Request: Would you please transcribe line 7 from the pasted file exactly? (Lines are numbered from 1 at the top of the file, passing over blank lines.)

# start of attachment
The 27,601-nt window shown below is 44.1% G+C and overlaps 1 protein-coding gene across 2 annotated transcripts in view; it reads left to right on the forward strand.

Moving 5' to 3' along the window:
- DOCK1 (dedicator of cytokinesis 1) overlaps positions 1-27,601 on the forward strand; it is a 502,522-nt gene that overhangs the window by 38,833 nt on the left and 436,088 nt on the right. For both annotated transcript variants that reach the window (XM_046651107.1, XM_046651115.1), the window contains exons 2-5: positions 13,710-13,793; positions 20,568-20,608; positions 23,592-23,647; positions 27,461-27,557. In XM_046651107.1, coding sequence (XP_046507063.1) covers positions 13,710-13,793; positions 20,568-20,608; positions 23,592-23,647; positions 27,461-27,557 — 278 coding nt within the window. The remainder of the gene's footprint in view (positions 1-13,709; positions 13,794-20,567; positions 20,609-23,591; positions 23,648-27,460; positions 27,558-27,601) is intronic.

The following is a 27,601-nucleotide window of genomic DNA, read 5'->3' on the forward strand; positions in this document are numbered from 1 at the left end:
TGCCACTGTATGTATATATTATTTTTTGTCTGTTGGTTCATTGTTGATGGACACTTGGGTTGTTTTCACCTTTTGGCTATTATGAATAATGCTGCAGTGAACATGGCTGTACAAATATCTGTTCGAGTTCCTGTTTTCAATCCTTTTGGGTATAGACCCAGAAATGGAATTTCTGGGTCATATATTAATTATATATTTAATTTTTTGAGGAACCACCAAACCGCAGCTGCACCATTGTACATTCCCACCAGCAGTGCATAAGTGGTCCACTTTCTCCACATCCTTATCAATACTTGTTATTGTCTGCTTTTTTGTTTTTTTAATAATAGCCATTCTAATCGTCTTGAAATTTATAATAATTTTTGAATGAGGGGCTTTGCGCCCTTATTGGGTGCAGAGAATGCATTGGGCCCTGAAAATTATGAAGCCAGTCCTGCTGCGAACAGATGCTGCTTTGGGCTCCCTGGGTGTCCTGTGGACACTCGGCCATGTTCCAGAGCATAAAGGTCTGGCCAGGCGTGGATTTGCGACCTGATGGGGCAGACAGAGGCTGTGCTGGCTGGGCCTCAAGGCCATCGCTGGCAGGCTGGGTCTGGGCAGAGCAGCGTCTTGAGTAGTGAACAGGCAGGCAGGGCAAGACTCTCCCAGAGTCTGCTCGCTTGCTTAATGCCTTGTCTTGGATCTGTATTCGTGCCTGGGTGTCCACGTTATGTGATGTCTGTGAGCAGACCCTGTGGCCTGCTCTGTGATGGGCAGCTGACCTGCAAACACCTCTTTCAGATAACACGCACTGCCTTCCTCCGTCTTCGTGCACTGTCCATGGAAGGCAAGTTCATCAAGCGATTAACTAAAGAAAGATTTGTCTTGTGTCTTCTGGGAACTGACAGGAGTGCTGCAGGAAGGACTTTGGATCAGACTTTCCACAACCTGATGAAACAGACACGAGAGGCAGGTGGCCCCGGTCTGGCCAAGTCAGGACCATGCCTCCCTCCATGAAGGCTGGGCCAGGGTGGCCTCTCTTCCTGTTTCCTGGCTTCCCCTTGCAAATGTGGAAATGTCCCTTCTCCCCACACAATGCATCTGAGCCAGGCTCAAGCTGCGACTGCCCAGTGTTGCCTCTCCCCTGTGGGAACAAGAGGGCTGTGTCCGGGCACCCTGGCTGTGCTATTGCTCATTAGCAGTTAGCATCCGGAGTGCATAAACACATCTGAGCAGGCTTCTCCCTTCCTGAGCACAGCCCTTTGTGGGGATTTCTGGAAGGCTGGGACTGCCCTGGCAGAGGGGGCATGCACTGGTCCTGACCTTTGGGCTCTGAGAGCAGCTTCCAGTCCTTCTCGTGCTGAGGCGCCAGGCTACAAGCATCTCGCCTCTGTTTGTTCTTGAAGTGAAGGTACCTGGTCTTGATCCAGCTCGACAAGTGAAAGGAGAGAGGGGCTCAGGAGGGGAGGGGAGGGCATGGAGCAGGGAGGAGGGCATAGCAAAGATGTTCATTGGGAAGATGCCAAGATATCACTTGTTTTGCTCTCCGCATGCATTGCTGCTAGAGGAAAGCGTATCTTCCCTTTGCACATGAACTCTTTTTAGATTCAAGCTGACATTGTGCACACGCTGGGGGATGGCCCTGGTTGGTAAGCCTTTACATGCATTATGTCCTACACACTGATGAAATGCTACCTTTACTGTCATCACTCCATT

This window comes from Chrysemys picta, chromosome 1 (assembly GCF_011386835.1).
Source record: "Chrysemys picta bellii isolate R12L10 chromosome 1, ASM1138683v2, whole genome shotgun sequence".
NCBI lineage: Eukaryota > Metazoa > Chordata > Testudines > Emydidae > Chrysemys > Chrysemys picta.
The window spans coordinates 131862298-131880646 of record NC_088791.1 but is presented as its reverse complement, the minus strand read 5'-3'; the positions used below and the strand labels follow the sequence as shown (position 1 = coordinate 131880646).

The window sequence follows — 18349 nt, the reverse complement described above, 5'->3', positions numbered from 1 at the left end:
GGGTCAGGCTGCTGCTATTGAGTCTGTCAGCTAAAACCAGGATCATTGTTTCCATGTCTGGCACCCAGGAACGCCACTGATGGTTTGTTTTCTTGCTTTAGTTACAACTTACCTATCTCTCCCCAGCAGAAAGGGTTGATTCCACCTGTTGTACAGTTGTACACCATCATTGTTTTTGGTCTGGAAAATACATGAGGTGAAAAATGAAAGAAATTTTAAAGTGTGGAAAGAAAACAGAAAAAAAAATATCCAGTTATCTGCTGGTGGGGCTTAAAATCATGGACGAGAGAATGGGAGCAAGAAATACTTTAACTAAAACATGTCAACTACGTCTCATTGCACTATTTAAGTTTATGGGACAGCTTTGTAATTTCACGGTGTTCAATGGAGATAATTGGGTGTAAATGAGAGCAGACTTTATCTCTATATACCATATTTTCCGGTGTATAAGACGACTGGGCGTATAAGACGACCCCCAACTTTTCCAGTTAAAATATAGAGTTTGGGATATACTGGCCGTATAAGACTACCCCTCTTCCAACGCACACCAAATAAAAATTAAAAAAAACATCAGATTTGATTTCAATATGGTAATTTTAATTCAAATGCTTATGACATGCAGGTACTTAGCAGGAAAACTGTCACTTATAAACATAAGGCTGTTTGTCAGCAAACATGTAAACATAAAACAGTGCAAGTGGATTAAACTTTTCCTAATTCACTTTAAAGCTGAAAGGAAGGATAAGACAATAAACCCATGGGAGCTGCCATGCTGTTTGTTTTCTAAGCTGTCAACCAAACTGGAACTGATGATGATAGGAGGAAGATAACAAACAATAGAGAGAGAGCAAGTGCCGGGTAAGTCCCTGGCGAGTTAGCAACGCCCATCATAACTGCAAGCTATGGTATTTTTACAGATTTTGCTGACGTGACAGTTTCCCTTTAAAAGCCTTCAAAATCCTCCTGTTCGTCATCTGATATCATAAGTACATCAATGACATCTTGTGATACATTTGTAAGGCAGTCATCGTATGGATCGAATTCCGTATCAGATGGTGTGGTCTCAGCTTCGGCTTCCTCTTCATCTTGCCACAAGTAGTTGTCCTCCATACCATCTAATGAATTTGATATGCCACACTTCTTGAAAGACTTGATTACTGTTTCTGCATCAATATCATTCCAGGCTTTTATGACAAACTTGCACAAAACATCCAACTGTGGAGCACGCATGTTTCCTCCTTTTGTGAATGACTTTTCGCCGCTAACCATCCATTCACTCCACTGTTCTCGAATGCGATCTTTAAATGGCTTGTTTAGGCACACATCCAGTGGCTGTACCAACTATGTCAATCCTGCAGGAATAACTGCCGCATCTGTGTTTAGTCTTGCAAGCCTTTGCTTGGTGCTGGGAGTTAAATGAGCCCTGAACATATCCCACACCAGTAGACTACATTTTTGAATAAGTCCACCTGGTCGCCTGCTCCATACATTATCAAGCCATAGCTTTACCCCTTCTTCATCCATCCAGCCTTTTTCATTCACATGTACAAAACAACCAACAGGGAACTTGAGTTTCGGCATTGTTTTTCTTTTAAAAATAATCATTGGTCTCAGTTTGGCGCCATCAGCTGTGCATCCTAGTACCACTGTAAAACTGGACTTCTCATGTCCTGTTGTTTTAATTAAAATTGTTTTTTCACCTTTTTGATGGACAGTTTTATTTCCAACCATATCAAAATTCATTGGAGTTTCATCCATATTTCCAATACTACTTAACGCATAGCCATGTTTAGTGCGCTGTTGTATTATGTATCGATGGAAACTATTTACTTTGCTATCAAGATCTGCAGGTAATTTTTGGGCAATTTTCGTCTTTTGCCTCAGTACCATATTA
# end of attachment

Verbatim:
Source record: "Chrysemys picta bellii isolate R12L10 chromosome 1, ASM1138683v2, whole genome shotgun sequence".